Volodymyr Zelensky confirmed more than 30 people face criminal charges, with all regional officials in charge of military conscription removed.
He said bribery at a time of war is "high treason".
It comes amid efforts to bolster the armed forces, as Ukraine's counter-offensive operation continues.
A statement from the president's office said corruption allegations "pose a threat to Ukraine's national security and undermine confidence in state institutions".
Replacement officials will be chosen from candidates who have battlefield experience and have been vetted by the intelligence service, it continued.
Officials taking cash and cryptocurrency bribes or helping people eligible to be called up to fight to leave Ukraine are among the charges, said Mr Zelensky, in a video posted on social media.
Ukraine's general mobilisation rules mean all men over the age of 18 capable of fighting are eligible to be conscripted, and most adult men under the age of 60 are prohibited from leaving the country.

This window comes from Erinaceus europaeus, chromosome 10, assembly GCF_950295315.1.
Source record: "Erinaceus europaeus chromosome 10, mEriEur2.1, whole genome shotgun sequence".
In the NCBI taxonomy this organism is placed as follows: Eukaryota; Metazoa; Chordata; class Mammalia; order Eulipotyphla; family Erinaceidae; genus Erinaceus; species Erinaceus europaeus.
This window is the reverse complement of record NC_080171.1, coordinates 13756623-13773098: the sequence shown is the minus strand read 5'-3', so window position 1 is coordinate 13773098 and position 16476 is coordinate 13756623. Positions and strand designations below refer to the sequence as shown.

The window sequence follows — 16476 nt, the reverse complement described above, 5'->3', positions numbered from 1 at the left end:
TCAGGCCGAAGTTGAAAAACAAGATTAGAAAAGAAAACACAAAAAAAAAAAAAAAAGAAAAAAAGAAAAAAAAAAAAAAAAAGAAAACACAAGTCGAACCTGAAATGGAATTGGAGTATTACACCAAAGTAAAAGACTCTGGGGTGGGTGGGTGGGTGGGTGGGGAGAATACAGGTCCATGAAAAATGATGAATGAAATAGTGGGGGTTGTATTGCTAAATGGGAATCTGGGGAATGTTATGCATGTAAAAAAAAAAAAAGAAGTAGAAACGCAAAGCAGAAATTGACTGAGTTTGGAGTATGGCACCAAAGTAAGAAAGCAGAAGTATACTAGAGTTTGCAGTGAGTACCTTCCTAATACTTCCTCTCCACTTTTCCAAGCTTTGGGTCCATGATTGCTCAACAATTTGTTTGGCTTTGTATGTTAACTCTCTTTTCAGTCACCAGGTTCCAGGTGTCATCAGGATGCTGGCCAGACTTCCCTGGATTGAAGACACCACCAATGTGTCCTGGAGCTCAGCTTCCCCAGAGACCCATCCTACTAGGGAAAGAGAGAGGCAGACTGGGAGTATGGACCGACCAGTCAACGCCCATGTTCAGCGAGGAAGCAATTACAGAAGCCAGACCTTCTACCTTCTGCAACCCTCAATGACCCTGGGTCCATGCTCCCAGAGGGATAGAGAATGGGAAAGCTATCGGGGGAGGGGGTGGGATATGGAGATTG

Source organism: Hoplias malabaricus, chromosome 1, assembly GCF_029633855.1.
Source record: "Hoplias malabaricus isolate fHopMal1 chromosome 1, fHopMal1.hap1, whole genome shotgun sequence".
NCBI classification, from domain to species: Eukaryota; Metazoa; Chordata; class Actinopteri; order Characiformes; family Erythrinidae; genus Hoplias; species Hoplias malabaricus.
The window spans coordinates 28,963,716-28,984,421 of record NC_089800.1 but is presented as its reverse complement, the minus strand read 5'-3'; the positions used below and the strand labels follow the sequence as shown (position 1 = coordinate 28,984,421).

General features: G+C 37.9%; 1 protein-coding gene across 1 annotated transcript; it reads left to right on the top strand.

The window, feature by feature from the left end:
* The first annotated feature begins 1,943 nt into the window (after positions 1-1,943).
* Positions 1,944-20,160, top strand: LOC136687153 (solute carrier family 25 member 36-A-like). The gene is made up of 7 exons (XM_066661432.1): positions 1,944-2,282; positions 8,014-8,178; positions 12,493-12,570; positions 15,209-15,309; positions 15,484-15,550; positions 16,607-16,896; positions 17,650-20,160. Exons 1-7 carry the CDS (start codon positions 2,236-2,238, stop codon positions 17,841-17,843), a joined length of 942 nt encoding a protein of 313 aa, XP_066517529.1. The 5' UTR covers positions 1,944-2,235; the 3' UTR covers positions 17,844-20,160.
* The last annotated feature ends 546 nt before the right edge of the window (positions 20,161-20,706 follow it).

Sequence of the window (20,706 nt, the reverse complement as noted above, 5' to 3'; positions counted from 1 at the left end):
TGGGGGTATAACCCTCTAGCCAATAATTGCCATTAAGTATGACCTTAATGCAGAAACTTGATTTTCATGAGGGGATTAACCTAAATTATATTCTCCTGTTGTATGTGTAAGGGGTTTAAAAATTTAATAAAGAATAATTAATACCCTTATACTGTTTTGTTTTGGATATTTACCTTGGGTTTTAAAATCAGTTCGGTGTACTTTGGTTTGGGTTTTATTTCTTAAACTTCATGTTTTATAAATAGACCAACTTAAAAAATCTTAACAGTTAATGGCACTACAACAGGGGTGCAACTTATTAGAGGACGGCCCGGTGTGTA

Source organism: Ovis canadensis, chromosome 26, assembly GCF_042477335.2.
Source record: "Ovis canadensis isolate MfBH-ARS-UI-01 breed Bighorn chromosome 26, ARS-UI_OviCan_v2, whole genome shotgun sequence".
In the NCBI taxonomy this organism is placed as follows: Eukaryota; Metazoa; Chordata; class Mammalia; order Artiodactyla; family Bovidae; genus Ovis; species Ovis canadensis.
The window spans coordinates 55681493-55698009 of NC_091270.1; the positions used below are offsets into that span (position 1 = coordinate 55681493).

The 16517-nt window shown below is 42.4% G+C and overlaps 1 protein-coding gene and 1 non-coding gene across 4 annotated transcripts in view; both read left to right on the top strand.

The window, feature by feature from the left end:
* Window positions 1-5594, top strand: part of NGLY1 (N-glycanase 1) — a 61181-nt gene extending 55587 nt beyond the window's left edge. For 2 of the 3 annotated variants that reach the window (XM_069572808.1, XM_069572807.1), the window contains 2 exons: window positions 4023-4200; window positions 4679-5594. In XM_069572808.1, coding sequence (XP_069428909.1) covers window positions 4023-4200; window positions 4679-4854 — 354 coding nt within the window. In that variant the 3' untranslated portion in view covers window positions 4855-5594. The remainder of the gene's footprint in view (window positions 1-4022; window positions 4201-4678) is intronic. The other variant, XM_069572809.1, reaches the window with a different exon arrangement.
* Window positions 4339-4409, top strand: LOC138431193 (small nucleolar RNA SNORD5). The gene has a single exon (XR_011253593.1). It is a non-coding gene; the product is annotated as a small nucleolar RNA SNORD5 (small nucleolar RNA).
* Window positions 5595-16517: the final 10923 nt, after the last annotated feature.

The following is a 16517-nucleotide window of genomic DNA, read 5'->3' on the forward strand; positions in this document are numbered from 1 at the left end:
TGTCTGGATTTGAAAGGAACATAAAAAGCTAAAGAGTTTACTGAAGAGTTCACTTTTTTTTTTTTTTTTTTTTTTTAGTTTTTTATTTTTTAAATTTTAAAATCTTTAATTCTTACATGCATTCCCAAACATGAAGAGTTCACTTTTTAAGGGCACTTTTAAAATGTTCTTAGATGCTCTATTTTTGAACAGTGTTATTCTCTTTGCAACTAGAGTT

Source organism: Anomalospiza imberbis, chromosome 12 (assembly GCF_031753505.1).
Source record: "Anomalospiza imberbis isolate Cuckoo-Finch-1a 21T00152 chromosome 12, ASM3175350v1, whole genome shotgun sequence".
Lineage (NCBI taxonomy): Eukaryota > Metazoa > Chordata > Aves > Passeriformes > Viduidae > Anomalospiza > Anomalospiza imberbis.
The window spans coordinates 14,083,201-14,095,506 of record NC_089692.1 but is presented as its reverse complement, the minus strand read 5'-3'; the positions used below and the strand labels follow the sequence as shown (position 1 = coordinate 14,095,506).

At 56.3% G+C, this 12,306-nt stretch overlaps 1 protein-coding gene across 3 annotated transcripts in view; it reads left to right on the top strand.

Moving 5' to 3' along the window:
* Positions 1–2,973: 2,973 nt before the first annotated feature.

"We are dismissing all regional military commissars," he said.
"This system should be run by people who know exactly what war is and why cynicism and bribery at a time of war is high treason."
He said the conscription system "is not working decently", adding: "The way they treat warriors, the way they treat their duties, it's just immoral."
The corruption came to light after an inspection of local army offices.
Mr Zelensky said 112 criminal proceedings against 33 suspects have been launched against regional officials, and that abuses had been found across the country.
Neither Ukraine or Russia reveal how many of their soldiers have been killed since the February 2022 invasion, but both have sought recruits widely as attritional fighting continues.
The anti-corruption drive is the latest to be launched by the Zelensky government.
In January 11 officials accused of corruption left their posts and the head of the country's Supreme Court was detained in May over bribery allegations.
Corruption in public services has been a long-running problem in Ukraine and tackling it is one of the tests the country would have to pass to join Western institutions like the European Union.
According to Transparency International's Corruption Perceptions Index, Ukraine ranks 116th out of 180 countries, but efforts in recent years have seen its position improve significantly.